Throughout 1941 and 1942, the British military sought to harass and disrupt German operations in occupied Western Europe by any means possible. British commandos raided bases on Hitler’s Atlantic Wall, primarily on the French coast, but also in Norway. In March 1942, “Project Plough” was proposed to Lord Louis Mountbatten, the British chief of combined operations. Project Plough’s target was Norway, and the mission was to land a significant commando force, specially trained and equipped for winter and mountain warfare, to create a base within Norwegian territory that would harass the Germans in Norway while preparing a route to invade Germany from the north.
“Plough” was a highly ambitious plan, to say the least, and it demanded far more resources than the British commando organization could provide. Instead, the concept was offered to the Americans and was accepted by Gen. George Marshall, chief of staff of the U.S. Army. By May 1942, the plans for “Plough” had been reviewed by Maj. Robert T. Frederick, an operations officer on the U.S. general staff. Frederick assessed the Project Plough as being unfeasible, with unachievable goals and genuine potential for complete disaster. Even so, Gen. Marshall and Gen. Dwight Eisenhower did not want to back down from the challenge—and the potential to open a coveted second front against Germany.
A Joint Canadian American Force
After a brief period with Lt. Col. Johnson at the helm of the project, Lord Mountbatten suggested that, despite his poor assessment of the plan, Maj. Frederick take over. Eisenhower approved, promoted Frederick to colonel, and instructed him to create a fighting force to make it work. On July 9, 1942, the First Special Service Force (FSSF) was activated as a top secret, joint Canadian-U.S. force that answered directly to the joint chiefs of staff.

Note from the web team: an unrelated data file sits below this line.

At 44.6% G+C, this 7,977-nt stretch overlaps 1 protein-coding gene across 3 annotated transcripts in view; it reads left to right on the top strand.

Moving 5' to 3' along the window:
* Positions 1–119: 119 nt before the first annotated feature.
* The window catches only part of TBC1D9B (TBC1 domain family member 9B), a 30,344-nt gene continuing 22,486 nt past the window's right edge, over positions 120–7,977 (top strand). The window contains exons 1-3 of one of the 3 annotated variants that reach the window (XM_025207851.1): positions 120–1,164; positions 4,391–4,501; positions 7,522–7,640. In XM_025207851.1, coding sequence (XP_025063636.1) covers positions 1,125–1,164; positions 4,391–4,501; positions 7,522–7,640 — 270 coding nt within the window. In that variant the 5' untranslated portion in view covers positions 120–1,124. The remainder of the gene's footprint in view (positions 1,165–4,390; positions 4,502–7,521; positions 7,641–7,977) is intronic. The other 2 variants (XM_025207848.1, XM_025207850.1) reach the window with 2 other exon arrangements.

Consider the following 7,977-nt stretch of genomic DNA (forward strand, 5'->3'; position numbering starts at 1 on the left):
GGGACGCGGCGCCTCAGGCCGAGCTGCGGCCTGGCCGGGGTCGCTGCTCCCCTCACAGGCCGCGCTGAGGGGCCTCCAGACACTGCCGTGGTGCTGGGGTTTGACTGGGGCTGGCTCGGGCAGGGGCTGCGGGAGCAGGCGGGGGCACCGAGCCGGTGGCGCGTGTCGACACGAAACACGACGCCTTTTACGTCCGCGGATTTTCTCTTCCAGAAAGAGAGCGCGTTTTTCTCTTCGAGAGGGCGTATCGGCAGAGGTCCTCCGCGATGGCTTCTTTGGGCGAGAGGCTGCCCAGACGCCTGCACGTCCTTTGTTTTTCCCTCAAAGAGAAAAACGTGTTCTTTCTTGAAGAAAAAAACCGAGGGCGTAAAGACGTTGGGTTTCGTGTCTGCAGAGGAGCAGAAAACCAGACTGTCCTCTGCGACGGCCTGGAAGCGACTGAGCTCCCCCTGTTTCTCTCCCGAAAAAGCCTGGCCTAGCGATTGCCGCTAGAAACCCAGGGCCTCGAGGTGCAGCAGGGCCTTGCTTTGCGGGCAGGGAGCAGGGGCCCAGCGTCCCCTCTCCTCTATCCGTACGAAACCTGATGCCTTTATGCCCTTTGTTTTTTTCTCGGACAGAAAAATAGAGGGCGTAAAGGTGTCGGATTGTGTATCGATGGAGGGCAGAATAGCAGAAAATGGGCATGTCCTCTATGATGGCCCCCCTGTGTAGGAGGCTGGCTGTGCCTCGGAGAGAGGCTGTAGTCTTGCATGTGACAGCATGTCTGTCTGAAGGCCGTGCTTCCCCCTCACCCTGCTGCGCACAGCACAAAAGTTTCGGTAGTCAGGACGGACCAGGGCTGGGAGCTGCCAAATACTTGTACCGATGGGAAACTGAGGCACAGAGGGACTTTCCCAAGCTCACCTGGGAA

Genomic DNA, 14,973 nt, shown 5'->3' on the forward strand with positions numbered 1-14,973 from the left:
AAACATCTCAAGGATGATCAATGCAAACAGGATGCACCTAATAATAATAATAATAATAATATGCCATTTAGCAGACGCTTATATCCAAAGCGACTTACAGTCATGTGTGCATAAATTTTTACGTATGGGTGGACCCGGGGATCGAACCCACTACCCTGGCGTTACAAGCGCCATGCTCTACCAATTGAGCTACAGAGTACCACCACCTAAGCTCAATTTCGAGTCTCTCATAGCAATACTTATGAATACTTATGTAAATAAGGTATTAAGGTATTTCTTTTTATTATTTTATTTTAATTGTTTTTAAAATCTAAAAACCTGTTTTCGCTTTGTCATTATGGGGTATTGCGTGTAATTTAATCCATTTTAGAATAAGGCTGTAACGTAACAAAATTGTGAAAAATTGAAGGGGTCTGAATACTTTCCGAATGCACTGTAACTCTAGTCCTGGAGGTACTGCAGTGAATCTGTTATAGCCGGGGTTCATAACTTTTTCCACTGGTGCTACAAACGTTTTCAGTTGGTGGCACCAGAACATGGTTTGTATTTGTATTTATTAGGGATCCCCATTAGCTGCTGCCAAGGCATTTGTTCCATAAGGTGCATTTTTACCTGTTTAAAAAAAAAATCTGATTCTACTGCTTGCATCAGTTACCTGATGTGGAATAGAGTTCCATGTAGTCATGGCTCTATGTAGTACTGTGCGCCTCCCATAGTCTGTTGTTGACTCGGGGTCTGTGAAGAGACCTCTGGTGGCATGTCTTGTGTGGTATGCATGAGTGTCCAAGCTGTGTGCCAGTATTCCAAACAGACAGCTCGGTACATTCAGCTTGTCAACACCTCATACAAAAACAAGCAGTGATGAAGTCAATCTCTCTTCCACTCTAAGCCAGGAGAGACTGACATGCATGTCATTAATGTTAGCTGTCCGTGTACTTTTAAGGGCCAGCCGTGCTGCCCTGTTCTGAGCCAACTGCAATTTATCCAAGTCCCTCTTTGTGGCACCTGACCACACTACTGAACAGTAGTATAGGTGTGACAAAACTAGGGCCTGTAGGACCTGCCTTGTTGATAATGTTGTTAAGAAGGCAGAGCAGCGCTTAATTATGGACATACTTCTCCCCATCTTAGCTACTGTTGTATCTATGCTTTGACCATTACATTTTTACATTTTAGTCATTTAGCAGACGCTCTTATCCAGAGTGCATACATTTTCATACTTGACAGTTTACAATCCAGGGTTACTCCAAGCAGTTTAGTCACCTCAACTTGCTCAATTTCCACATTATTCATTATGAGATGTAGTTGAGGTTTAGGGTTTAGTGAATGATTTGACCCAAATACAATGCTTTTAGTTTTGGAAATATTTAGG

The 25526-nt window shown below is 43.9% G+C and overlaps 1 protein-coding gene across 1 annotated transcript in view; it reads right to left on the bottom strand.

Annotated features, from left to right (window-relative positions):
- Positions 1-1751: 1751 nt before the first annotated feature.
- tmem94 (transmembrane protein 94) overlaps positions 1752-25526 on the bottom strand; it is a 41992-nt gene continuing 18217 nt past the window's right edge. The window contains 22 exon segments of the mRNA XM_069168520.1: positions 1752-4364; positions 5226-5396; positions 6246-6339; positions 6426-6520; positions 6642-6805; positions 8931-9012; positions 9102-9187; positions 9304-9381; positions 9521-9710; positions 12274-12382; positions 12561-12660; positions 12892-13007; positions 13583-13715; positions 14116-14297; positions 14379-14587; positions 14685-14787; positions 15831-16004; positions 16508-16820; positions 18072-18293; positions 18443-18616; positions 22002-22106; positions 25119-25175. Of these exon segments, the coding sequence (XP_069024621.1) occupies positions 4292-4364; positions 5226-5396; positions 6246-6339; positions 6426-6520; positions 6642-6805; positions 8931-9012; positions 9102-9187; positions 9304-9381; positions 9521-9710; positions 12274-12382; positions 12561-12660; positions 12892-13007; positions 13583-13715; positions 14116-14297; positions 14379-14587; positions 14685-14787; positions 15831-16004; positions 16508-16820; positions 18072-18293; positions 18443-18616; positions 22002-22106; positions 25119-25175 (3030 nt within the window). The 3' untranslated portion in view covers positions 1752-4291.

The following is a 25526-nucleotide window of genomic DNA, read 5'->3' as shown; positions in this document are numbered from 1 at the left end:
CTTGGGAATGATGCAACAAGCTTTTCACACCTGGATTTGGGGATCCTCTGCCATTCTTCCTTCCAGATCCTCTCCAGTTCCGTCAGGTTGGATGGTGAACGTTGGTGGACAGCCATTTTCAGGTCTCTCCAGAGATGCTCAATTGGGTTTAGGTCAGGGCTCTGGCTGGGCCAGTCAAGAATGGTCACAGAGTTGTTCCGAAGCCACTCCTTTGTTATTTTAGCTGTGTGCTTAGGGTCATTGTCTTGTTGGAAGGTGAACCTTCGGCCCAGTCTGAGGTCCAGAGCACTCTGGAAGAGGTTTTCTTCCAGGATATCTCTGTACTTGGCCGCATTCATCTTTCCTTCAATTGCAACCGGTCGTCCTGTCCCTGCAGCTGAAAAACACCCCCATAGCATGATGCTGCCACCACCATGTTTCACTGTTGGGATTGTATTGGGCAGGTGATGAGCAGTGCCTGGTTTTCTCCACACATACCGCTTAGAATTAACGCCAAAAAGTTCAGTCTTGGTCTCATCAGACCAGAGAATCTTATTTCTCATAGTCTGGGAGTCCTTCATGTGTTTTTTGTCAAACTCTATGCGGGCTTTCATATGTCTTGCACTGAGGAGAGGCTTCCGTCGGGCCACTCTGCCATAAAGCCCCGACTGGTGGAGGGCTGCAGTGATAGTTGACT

A joint Canadian American strike force: Cleaning an M1 rifle in the FSSF’s Helena barracks. Author’s photo collection.
The American contingent was drawn from officer cadets at Fort Benning and Fort Belvoir, along with men recruited from northern and western areas with experience as hunters, guides, lumberjacks and other hardy outdoorsmen. Canadian volunteers were mostly diverted from a proposed Canadian parachute battalion. The Canadians remained in their own army (and were paid by the Canadian government), but their uniforms, equipment and supplies were provided by the U.S. Army. Training began almost immediately at Fort William Henry Harrison near Helena, Mont.
The Canadians provided combat experience including first-hand knowledge of German small arms. Here a Canadian member of the FSSF demonstrates the German MG34. Author’s photo collection.